MsSmartHeart: Your fear of not having one is just that -- a fear, not a fact. That feeling of not wanting anyone else will pass, if it's unhealthy and destructive you need to end it now and create the space for someone who's right for you. You may feel bad for three or four months, but it will pass and change like the weather and you will get over it.
courts99: I have tried to meet other men, but my mind, heart, soul and body always come back to him ... it's not destructive ... I think just incompatible or impossible? We started off as friends and progressed. I still see him and consider him my best friend.
MsSmartHeart: What you're choosing to do is wasting the most important thing you have, your time. Give it to someone who deserves it, you'll never get those five years back! The sooner you let go the better. Get support from a women's support group. And it is destructive because your needs aren't being met. The thing about relationships that we can't change is that it takes two to make it work and only one to make it not work. Change your mind and keep it changed -- sounds like you need support to do that.
courts99: So I can expect to be miserable for a while then?
MsSmartHeart: Yes, when you love someone and let them go, you go through grieving -- like death -- but the good news is ... it's only for a while and not five years.
courts99: Ok ... uh ... guess it's time to make up my mind then. Thanks mssmartheart.
newstart99: Ms Smart, I'm recently divorced after a 15-year marriage ... just now planning to go back out into the dating scene, and it's kind of scary. Any advice on how to ease into the search for Mr. Right?
MsSmartHeart: First buy my book and read it. You need to know exactly what you're looking for before you go out the door -- it's going to be different than what you were looking for before. It will help you be able to determine if the men you are seeing can give you what you want. You won't waste time with men who can't give you what you want or need, you'll recognize behaviors of men who are dangerous, destructive or just a waste of time.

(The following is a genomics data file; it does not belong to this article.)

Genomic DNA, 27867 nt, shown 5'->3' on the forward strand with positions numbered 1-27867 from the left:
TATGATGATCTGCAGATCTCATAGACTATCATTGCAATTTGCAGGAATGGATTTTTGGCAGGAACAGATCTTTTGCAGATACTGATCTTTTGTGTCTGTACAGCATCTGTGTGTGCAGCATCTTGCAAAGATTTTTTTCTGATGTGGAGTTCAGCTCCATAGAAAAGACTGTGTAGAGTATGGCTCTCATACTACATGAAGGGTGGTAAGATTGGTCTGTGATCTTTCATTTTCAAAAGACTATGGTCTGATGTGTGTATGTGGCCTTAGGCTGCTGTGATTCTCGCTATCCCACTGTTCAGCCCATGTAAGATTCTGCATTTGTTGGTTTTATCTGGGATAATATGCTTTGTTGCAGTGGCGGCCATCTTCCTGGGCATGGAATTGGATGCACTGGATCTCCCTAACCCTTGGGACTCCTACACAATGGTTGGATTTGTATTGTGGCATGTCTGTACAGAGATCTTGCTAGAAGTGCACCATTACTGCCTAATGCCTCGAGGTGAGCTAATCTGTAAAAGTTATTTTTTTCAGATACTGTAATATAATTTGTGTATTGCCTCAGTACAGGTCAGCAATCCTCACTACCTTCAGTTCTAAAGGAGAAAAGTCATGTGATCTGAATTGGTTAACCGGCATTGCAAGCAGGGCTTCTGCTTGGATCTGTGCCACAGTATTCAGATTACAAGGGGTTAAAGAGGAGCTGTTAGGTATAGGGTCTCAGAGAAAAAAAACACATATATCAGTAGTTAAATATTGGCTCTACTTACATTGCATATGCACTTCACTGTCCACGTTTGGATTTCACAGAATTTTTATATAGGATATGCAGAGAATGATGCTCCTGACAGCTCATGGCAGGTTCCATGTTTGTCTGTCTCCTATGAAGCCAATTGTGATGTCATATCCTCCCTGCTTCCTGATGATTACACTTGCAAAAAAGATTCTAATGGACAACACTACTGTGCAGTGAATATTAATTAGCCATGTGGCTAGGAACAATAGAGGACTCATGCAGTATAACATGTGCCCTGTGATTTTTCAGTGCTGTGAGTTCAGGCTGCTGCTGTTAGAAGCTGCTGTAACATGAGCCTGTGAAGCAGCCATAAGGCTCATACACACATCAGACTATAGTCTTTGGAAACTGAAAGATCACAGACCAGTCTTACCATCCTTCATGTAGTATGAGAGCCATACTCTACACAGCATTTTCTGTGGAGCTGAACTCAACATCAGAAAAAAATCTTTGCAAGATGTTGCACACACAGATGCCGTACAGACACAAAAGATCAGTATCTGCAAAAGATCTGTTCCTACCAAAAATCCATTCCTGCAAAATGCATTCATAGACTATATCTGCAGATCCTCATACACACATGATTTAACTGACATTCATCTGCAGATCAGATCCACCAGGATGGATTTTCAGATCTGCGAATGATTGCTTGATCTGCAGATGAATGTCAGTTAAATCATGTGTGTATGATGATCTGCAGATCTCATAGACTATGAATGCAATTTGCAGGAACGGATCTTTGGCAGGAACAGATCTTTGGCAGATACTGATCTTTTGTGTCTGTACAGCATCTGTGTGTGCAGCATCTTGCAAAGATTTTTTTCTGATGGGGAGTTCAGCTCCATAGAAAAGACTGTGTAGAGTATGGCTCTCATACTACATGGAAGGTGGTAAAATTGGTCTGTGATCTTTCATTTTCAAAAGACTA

newstart99: I have a pretty good idea of what I feel I need in a companion
MsSmartHeart:Good. Can you say it out loud and tell the men you date? You need to be able to say it to the men and to assess and see if they can give you what you need.
newstart99: You mean actually SAY it to them?
MsSmartHeart: Yes. If you've been married for 15 years, men have moved into a different developmental stage and you need to be able to determine what stage they are in and then be able to systematically ask him questions or listen to him and watch the behaviors. If you're good at this you can do it in one conversation in three days max and not waste any time. It's the only thing you can't get any more of. The Smart Heart Partnering Process in my book really helps you make wise decisions. Good luck, have fun and take risks!
rmbl99: A relationship I was in for two and a half years was no good for me ( I know that) but it's so hard to get over, especially for the fact that I work with him. I am having a hard time with it, but he seems okay.
MsSmartHeart: The first lesson is that you shouldn't get involved with people you work with. The best thing would try to get a transfer if you can't get past it. He's obviously past it and you will continue to feel bad knowing this.
rmbl99: I learned love and work don't mix ... the hard way. I love my job and am trying to deal with situation. I don't want to quit.